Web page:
Afterward, back at Harvard, she immediately started trying to figure out how to return to Ghana, enrolling in a slew of related classes, including a Twi language course. She found that the experience of going abroad “gives a sense of grounding and place” to her education—even when she’s learning about places she hasn’t yet been. For example, she says, her experience in Ghana lends perspective to her current junior tutorial (delayed a year due to her study abroad) on community and citizenship in South Asia. In studying India, Ryan finds it useful to draw comparisons with Ghana (another former British colony) “and look at the different trajectories their histories took, at why India is now such a different place from Ghana and why we think about them so differently.” Her original plan for the summer of 2009 (with funding from a Harvard Initiative for Global Health grant program) was to film mentally ill people’s own narratives, and she still believes those stories need to be told. But she changed course after arriving in Accra and learning that debate on the mental-health bill was at a critical juncture (it faced filibuster).

Ryan warns against being too quick to pity Ghanaians for not having the mental-health care infrastructure that exists in the United States. There are bona fide problems: most patients who need psychotropic medications lack access, and there aren’t close to enough beds in psychiatric hospitals to meet the demand. But the country has a rich resource in its traditional and spiritual healers—who offer treatments that do work for some patients, Ryan notes. Among other provisions, the mental-health bill—praised by the World Health Organization as model legislation—would expand the legal definition of mental-health professionals to include religious and traditional healers, recognizing the value of these services and giving the government the ability to regulate them. And, Ryan notes, one of the detrimental attitudes about mental illness in the United States—that people can and should simply pull themselves out of it through self-discipline—is virtually nonexistent in Ghana because of the prevailing notion that people in a community have a responsibility to care for each other. “Your life isn’t just yours,” she says. “It’s not hyperindividualistic like we are here.”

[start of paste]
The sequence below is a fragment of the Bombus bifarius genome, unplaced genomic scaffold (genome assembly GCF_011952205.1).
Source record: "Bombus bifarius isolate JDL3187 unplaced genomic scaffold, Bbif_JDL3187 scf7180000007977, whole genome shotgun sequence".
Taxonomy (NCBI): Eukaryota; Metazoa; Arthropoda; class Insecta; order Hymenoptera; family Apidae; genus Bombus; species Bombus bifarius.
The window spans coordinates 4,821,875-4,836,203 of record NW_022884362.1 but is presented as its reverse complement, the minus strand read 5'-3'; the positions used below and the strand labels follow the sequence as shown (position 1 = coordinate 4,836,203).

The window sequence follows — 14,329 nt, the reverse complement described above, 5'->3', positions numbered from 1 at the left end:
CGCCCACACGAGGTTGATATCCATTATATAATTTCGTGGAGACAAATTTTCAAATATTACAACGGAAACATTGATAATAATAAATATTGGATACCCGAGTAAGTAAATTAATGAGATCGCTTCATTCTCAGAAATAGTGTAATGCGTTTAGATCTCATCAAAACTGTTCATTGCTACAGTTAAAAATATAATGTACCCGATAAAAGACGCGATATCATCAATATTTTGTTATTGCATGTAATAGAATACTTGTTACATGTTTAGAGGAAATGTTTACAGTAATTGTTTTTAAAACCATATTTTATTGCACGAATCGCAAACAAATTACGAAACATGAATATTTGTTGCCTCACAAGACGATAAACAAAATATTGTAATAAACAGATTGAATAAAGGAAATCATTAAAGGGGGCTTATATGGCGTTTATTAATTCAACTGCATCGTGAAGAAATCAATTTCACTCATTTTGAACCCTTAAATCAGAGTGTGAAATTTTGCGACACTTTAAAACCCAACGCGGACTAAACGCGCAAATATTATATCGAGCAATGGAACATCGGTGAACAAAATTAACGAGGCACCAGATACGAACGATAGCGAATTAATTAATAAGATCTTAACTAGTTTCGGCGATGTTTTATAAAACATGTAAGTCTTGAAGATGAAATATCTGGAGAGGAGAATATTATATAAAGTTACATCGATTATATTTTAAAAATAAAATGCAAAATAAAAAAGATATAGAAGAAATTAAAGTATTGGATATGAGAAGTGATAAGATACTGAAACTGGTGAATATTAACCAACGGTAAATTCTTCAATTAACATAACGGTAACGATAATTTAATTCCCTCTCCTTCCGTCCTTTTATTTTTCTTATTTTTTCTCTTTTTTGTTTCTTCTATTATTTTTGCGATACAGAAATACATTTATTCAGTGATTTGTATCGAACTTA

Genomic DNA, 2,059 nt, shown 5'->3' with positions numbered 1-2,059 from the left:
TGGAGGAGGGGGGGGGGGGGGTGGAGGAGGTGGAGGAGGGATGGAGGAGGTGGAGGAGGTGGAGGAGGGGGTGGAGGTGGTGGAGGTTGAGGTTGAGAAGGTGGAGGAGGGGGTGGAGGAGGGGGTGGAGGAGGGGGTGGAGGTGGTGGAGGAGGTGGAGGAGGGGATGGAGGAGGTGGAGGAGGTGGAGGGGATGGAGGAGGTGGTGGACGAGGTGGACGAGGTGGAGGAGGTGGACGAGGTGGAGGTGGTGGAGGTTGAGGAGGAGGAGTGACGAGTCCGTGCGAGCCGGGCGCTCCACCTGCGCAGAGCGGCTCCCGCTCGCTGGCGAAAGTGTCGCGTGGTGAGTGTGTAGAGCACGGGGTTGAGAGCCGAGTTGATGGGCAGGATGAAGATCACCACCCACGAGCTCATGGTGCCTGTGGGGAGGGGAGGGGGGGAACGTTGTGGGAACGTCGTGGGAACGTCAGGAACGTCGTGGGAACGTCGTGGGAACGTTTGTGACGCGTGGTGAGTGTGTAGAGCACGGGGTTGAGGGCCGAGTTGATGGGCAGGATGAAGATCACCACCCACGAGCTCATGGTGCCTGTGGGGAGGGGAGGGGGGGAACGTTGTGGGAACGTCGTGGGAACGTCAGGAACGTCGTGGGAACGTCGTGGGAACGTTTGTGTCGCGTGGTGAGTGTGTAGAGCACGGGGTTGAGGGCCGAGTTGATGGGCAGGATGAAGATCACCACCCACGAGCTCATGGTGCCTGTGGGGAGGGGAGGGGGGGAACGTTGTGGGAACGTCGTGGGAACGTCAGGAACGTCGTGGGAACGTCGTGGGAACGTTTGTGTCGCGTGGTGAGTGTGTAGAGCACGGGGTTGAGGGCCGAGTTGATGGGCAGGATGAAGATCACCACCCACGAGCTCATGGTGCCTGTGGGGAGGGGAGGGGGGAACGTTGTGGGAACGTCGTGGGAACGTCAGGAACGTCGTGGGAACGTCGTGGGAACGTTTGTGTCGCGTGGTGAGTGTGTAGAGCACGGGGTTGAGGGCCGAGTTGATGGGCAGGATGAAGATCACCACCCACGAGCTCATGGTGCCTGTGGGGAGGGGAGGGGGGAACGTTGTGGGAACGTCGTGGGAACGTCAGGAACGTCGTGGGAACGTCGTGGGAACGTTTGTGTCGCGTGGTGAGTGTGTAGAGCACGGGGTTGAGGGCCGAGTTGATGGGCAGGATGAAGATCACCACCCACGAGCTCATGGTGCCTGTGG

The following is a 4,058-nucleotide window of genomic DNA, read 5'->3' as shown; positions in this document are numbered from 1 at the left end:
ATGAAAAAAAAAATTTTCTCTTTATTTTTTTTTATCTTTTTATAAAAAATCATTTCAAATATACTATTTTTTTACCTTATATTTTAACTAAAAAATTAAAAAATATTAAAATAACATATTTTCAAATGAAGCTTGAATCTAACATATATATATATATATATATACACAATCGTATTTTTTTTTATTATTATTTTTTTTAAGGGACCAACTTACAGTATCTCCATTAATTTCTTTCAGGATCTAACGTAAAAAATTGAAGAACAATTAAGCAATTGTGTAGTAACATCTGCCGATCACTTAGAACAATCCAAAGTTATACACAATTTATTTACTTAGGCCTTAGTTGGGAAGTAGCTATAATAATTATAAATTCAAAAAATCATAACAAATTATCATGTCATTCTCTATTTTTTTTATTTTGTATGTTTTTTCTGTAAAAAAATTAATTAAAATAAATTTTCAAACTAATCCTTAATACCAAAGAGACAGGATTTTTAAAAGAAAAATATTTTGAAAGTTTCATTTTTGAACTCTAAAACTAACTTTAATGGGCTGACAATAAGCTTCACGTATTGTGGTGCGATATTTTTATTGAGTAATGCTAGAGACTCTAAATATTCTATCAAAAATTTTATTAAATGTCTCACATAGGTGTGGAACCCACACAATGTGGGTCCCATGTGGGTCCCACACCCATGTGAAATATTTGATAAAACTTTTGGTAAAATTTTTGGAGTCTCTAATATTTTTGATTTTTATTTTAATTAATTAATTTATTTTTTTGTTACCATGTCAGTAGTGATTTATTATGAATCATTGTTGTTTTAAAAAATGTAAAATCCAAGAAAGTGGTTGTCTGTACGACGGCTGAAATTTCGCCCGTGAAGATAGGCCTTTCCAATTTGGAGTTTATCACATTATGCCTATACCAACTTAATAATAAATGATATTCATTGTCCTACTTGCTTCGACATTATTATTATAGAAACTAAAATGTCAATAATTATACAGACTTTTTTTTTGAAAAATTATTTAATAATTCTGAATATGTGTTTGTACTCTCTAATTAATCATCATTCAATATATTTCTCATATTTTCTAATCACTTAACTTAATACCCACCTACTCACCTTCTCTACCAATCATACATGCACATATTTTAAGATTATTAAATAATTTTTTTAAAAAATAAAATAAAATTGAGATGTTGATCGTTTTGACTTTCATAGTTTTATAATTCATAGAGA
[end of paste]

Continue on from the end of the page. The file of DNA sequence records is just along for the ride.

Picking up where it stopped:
During the summer, Ryan also shot footage for her own documentary, which will focus on the political factors that affect mental-health care, including policy decisions and the allocation of resources, and how NGOs navigate the political sphere and influence these factors. Taking part in filming the NGO's documentary inspired in her a keener awareness of the importance of how stories are told, and the potential pitfalls inherent in appropriating personal stories for advocacy purposes. The desire to foster support for the reform bill provided an incentive to make conditions in mental-health care facilities look as inhumane as possible. Indeed, Ryan did encounter crippling problems, from sanitation issues to food shortages, in the facilities she visited—yet she found herself sympathizing with the mental-health professionals she met and hesitating to cast them as human-rights violators. In most cases, she believes workers there are making the best of extremely meager resources.

This second film, which follows the process of making the NGO film, will be her final project for a course on ethnographic filmmaking, as well as an “addendum” to her senior thesis, tentatively titled “Struck Mad: Structural Violence and Mental Health in Accra, Ghana.” Structural violence, a favorite term of Presley professor of global health and social medicine Paul Farmer, refers to indirect ways that governments and other institutions harm people. In the case of Ryan’s project, the Ghanaian government’s failure to provide adequate mental-health care to its citizens—and to the poor in particular—can be seen as depriving people of mental health and, in some cases, of their very lives. She hopes that by the time her thesis is finished, the Ghanaian mental-health bill (still under consideration at this writing) will have become law.

 

Read more articles by: Elizabeth Gudrais